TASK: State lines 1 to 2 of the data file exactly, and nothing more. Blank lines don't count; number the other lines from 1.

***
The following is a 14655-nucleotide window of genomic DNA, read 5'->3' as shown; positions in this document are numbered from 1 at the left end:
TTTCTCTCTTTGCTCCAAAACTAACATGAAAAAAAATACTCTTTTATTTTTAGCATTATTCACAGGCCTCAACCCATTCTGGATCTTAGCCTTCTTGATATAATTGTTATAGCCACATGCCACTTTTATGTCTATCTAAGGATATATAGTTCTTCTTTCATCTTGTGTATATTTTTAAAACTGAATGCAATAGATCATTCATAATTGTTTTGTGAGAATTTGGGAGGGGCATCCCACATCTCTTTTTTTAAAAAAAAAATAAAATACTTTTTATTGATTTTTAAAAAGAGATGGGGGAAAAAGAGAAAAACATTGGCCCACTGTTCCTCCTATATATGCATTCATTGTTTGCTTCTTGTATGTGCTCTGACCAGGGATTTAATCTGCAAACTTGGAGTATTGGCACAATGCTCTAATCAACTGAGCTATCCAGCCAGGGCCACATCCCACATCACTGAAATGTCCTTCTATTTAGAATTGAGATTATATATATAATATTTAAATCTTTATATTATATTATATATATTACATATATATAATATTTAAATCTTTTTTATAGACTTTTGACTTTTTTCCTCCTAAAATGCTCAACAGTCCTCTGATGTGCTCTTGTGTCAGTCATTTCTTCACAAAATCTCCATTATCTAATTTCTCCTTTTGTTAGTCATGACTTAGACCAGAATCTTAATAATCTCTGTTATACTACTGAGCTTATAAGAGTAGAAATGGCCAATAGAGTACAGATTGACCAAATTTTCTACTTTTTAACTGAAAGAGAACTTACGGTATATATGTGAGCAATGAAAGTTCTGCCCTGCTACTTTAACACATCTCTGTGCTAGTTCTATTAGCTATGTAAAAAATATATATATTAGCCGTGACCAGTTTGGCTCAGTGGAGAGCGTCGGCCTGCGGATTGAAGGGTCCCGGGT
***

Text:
The following is a 14655-nucleotide window of genomic DNA, read 5'->3' as shown; positions in this document are numbered from 1 at the left end:
TTTCTCTCTTTGCTCCAAAACTAACATGAAAAAAAATACTCTTTTATTTTTAGCATTATTCACAGGCCTCAACCCATTCTGGATCTTAGCCTTCTTGATATAATTGTTATAGCCACATGCCACTTTTATGTCTATCTAAGGATATATAGTTCTTCTTTCATCTTGTGTATATTTTTAAAACTGAATGCAATAGATCATTCATAATTGTTTTGTGAGAATTTGGGAGGGGCATCCCACATCTCTTTTTTTAAAAAAAAAATAAAATACTTTTTATTGATTTTTAAAAAGAGATGGGGGAAAAAGAGAAAAACATTGGCCCACTGTTCCTCCTATATATGCATTCATTGTTTGCTTCTTGTATGTGCTCTGACCAGGGATTTAATCTGCAAACTTGGAGTATTGGCACAATGCTCTAATCAACTGAGCTATCCAGCCAGGGCCACATCCCACATCACTGAAATGTCCTTCTATTTAGAATTGAGATTATATATATAATATTTAAATCTTTATATTATATTATATATATTACATATATATAATATTTAAATCTTTTTTATAGACTTTTGACTTTTTTCCTCCTAAAATGCTCAACAGTCCTCTGATGTGCTCTTGTGTCAGTCATTTCTTCACAAAATCTCCATTATCTAATTTCTCCTTTTGTTAGTCATGACTTAGACCAGAATCTTAATAATCTCTGTTATACTACTGAGCTTATAAGAGTAGAAATGGCCAATAGAGTACAGATTGACCAAATTTTCTACTTTTTAACTGAAAGAGAACTTACGGTATATATGTGAGCAATGAAAGTTCTGCCCTGCTACTTTAACACATCTCTGTGCTAGTTCTATTAGCTATGTAAAAAATATATATATTAGCCGTGACCAGTTTGGCTCAGTGGAGAGCGTCGGCCTGCGGATTGAAGGGTCCCGGGT